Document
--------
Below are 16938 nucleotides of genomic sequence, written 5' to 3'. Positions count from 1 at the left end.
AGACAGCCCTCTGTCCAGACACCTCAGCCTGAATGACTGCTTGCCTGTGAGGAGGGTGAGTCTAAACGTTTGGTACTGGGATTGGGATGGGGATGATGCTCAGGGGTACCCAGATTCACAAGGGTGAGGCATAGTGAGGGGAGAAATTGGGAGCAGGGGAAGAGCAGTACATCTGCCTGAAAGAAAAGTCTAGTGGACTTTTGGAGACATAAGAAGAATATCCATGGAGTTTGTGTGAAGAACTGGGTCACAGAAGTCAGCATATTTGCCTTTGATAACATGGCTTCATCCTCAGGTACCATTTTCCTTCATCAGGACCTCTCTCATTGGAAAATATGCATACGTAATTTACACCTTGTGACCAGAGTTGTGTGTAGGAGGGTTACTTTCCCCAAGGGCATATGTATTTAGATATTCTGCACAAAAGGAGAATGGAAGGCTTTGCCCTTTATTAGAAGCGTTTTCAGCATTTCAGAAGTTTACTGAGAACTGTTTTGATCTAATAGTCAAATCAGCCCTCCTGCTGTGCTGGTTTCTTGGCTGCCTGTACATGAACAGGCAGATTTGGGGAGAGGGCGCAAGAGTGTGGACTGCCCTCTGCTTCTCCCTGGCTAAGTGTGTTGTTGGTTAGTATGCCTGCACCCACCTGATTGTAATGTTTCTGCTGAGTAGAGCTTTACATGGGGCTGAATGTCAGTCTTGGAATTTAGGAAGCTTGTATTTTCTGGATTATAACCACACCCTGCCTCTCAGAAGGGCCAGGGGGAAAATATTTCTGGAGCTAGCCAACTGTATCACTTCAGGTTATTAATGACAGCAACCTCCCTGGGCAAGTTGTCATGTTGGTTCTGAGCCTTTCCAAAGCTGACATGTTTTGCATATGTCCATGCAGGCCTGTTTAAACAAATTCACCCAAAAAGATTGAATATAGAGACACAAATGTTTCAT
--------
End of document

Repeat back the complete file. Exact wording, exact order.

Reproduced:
Below are 16938 nucleotides of genomic sequence, written 5' to 3'. Positions count from 1 at the left end.
AGACAGCCCTCTGTCCAGACACCTCAGCCTGAATGACTGCTTGCCTGTGAGGAGGGTGAGTCTAAACGTTTGGTACTGGGATTGGGATGGGGATGATGCTCAGGGGTACCCAGATTCACAAGGGTGAGGCATAGTGAGGGGAGAAATTGGGAGCAGGGGAAGAGCAGTACATCTGCCTGAAAGAAAAGTCTAGTGGACTTTTGGAGACATAAGAAGAATATCCATGGAGTTTGTGTGAAGAACTGGGTCACAGAAGTCAGCATATTTGCCTTTGATAACATGGCTTCATCCTCAGGTACCATTTTCCTTCATCAGGACCTCTCTCATTGGAAAATATGCATACGTAATTTACACCTTGTGACCAGAGTTGTGTGTAGGAGGGTTACTTTCCCCAAGGGCATATGTATTTAGATATTCTGCACAAAAGGAGAATGGAAGGCTTTGCCCTTTATTAGAAGCGTTTTCAGCATTTCAGAAGTTTACTGAGAACTGTTTTGATCTAATAGTCAAATCAGCCCTCCTGCTGTGCTGGTTTCTTGGCTGCCTGTACATGAACAGGCAGATTTGGGGAGAGGGCGCAAGAGTGTGGACTGCCCTCTGCTTCTCCCTGGCTAAGTGTGTTGTTGGTTAGTATGCCTGCACCCACCTGATTGTAATGTTTCTGCTGAGTAGAGCTTTACATGGGGCTGAATGTCAGTCTTGGAATTTAGGAAGCTTGTATTTTCTGGATTATAACCACACCCTGCCTCTCAGAAGGGCCAGGGGGAAAATATTTCTGGAGCTAGCCAACTGTATCACTTCAGGTTATTAATGACAGCAACCTCCCTGGGCAAGTTGTCATGTTGGTTCTGAGCCTTTCCAAAGCTGACATGTTTTGCATATGTCCATGCAGGCCTGTTTAAACAAATTCACCCAAAAAGATTGAATATAGAGACACAAATGTTTCAT